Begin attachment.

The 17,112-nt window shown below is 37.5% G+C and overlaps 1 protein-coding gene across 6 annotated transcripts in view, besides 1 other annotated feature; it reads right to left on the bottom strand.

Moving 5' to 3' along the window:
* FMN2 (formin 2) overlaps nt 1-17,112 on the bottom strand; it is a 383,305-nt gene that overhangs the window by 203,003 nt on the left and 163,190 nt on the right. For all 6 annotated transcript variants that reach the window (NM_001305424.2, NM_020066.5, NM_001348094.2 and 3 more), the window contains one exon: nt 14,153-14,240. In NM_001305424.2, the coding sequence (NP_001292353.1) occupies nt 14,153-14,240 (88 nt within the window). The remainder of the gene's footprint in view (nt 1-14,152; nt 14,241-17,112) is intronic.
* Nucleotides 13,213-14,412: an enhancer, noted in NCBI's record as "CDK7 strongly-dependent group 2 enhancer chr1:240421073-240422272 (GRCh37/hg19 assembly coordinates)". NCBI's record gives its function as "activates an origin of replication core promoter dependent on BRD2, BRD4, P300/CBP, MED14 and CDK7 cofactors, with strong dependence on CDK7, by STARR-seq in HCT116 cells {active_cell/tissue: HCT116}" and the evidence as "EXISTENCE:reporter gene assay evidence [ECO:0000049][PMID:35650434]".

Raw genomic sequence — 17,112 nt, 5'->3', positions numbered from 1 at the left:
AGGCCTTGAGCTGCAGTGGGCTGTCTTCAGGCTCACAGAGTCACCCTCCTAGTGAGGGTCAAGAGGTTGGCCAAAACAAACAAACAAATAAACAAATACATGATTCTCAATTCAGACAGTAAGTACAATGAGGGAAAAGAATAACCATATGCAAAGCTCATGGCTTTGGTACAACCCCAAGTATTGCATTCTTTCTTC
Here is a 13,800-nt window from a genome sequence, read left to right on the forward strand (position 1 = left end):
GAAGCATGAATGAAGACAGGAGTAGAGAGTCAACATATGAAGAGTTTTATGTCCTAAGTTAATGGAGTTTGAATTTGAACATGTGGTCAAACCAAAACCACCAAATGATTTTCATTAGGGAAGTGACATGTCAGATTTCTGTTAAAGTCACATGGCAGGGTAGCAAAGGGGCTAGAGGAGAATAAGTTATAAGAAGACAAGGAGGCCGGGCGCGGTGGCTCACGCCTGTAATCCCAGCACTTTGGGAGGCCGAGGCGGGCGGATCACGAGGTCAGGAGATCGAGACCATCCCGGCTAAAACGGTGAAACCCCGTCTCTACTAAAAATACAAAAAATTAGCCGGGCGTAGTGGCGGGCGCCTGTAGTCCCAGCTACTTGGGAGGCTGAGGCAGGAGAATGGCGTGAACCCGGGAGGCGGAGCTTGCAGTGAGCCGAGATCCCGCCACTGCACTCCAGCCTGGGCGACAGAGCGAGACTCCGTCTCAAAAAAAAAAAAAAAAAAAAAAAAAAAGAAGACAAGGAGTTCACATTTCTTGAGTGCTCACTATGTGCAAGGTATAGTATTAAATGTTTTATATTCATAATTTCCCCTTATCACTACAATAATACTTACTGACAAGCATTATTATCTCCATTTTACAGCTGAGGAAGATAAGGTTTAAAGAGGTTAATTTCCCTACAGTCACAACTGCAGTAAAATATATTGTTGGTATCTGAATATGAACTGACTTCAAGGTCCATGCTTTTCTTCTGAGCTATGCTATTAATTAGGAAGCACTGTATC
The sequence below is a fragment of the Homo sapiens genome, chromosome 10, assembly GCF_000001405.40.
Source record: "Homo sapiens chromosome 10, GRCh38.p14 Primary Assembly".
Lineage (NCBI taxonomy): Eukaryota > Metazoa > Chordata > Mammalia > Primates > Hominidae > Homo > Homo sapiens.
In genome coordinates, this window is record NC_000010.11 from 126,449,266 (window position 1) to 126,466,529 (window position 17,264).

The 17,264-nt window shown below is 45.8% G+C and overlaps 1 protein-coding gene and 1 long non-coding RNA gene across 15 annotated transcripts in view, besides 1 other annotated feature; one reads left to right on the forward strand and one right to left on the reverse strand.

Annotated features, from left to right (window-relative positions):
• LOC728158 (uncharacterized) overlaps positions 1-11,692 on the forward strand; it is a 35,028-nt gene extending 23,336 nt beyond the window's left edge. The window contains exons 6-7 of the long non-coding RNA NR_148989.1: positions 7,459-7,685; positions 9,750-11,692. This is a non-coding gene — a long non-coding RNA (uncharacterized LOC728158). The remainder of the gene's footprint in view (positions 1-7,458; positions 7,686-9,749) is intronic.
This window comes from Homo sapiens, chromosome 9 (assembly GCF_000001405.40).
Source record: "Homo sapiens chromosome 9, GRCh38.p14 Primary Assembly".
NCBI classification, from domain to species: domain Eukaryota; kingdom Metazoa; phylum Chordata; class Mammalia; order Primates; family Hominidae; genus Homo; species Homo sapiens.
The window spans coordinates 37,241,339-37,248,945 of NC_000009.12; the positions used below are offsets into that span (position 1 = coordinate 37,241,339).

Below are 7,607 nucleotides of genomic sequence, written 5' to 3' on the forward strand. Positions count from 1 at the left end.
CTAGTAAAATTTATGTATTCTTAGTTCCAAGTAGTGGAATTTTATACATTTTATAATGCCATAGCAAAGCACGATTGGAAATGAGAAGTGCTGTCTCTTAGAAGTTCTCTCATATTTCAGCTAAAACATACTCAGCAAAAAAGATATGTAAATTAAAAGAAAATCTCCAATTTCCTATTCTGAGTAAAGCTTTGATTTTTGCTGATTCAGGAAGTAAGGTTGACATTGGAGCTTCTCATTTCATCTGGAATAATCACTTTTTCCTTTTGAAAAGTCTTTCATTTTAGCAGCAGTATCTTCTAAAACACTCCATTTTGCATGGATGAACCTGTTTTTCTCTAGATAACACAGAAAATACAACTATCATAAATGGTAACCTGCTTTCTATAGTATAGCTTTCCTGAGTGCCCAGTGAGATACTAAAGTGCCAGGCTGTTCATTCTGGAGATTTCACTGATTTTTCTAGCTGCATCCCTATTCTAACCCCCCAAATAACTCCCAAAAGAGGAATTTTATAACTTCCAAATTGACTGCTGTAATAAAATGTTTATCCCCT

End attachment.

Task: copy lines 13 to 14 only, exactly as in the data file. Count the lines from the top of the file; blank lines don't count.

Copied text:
The 17,264-nt window shown below is 45.8% G+C and overlaps 1 protein-coding gene and 1 long non-coding RNA gene across 15 annotated transcripts in view, besides 1 other annotated feature; one reads left to right on the forward strand and one right to left on the reverse strand.

Annotated features, from left to right (window-relative positions):